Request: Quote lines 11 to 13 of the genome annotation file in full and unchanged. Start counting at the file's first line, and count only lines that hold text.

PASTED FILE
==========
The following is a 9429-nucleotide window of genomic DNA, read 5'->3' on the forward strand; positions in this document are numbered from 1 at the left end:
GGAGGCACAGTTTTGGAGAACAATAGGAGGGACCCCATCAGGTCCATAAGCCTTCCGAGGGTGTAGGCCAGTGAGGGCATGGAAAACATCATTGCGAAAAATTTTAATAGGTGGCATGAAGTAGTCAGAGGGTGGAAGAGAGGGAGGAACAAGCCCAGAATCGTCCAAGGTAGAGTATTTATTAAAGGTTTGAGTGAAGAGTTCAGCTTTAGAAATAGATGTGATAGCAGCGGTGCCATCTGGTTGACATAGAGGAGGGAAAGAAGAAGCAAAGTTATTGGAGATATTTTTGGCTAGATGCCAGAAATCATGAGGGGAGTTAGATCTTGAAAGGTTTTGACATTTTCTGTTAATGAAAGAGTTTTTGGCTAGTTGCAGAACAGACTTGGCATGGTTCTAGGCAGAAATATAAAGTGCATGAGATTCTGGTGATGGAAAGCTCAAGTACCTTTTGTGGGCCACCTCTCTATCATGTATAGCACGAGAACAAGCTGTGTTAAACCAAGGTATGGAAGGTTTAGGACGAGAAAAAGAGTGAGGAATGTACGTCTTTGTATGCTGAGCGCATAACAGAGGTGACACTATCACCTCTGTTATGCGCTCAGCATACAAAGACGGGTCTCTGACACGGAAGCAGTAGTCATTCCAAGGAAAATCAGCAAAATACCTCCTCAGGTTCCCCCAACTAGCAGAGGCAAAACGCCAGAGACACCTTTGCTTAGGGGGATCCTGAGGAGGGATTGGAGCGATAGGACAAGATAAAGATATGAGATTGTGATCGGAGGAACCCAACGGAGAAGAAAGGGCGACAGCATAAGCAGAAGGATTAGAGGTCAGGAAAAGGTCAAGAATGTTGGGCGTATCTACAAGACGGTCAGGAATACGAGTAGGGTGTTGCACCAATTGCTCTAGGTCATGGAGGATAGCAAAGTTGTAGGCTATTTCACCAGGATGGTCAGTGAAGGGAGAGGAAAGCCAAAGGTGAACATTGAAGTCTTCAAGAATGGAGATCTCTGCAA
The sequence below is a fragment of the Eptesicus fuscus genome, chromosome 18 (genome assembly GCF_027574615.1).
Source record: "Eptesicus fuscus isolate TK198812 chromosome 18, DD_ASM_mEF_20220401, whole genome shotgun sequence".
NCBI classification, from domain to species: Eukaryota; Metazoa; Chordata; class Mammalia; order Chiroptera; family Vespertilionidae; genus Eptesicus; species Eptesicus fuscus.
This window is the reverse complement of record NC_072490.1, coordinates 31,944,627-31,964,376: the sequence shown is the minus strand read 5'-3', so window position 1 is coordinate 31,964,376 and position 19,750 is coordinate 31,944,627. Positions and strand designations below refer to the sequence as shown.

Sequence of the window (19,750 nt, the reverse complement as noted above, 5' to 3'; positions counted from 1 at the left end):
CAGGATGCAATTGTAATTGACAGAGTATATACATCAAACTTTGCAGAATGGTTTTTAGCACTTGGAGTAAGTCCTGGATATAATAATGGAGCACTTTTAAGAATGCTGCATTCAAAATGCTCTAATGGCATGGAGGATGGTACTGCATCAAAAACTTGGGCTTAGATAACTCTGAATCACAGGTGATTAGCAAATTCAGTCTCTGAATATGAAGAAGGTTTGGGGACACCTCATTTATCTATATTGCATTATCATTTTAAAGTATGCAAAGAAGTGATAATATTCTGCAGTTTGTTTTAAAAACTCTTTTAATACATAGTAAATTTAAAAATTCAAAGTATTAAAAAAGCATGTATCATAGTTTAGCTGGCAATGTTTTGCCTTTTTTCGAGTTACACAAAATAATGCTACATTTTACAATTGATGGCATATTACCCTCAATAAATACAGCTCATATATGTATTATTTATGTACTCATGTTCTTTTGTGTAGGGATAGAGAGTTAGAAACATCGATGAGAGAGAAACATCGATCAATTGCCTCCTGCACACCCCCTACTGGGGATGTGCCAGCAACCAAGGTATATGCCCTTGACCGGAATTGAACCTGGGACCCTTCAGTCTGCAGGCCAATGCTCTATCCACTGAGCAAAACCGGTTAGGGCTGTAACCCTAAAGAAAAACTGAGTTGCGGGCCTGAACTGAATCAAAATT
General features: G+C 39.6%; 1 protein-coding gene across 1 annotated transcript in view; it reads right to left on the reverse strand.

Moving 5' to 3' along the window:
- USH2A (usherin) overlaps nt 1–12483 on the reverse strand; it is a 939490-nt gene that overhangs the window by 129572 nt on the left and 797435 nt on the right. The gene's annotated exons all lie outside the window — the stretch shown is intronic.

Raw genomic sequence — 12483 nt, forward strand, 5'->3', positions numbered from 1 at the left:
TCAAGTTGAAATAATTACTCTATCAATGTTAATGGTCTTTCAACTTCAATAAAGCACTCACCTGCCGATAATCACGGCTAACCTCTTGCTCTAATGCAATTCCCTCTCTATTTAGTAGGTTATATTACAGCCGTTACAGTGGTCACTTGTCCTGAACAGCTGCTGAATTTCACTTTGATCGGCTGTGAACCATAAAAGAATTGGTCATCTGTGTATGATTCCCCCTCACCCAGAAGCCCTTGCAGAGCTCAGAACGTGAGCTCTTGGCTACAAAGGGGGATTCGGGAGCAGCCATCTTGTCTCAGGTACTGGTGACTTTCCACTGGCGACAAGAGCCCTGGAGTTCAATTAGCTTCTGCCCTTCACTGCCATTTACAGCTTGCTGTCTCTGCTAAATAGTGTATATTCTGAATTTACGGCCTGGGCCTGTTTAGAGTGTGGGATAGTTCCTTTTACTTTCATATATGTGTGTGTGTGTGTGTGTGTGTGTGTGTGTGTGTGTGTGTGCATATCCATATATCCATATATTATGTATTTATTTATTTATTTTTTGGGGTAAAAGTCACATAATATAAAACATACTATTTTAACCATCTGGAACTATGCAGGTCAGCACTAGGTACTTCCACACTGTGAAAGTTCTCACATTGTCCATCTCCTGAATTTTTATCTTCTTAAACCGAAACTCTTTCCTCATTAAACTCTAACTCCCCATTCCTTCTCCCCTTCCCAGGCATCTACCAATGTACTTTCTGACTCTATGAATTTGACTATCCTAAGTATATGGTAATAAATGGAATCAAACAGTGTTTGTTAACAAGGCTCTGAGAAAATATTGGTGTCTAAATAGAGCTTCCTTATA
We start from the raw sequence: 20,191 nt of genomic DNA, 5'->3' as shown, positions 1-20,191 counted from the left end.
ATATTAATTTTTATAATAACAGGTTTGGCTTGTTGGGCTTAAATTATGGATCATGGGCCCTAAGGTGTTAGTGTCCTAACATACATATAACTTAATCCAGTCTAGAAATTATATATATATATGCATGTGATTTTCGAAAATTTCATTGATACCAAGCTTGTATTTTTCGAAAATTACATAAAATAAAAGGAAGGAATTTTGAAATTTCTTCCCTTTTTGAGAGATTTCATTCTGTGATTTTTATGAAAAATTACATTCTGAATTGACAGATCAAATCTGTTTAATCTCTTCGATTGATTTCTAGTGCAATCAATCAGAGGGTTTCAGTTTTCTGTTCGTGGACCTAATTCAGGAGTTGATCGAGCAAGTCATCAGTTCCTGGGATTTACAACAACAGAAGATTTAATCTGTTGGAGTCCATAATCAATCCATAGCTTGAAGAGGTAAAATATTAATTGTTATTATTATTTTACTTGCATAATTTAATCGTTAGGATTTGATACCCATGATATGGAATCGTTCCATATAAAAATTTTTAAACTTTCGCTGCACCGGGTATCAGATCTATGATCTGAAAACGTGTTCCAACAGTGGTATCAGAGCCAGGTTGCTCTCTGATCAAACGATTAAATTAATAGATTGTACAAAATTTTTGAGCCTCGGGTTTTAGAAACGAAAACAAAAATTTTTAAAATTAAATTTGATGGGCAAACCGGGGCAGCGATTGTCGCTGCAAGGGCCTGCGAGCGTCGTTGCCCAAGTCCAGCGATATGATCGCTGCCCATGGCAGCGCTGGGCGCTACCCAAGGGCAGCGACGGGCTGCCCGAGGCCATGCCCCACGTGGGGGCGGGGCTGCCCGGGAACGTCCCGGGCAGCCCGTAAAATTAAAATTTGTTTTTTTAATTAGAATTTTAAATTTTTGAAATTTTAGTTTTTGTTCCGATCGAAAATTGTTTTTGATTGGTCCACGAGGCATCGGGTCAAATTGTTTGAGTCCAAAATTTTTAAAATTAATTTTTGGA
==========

- USH2A (usherin) overlaps nt 1–12483 on the reverse strand; it is a 939490-nt gene that overhangs the window by 129572 nt on the left and 797435 nt on the right. The gene's annotated exons all lie outside the window — the stretch shown is intronic.

Raw genomic sequence — 12483 nt, forward strand, 5'->3', positions numbered from 1 at the left:
TCAAGTTGAAATAATTACTCTATCAATGTTAATGGTCTTTCAACTTCAATAAAGCACTCACCTGCCGATAATCACGGCTAACCTCTTGCTCTAATGCAATTCCCTCTCTATTTAGTAGGTTATATTACAGCCGTTACAGTGGTCACTTGTCCTGAACAGCTGCTGAATTTCACTTTGATCGGCTGTGAACCATAAAAGAATTGGTCATCTGTGTATGATTCCCCCTCACCCAGAAGCCCTTGCAGAGCTCAGAACGTGAGCTCTTGGCTACAAAGGGGGATTCGGGAGCAGCCATCTTGTCTCAGGTACTGGTGACTTTCCACTGGCGACAAGAGCCCTGGAGTTCAATTAGCTTCTGCCCTTCACTGCCATTTACAGCTTGCTGTCTCTGCTAAATAGTGTATATTCTGAATTTACGGCCTGGGCCTGTTTAGAGTGTGGGATAGTTCCTTTTACTTTCATATATGTGTGTGTGTGTGTGTGTGTGTGTGTGTGTGTGTGTGTGTGCATATCCATATATCCATATATTATGTATTTATTTATTTATTTTTTGGGGTAAAAGTCACATAATATAAAACATACTATTTTAACCATCTGGAACTATGCAGGTCAGCACTAGGTACTTCCACACTGTGAAAGTTCTCACATTGTCCATCTCCTGAATTTTTATCTTCTTAAACCGAAACTCTTTCCTCATTAAACTCTAACTCCCCATTCCTTCTCCCCTTCCCAGGCATCTACCAATGTACTTTCTGACTCTATGAATTTGACTATCCTAAGTATATGGTAATAAATGGAATCAAACAGTGTTTGTTAACAAGGCTCTGAGAAAATATTGGTGTCTAAATAGAGCTTCCTTATA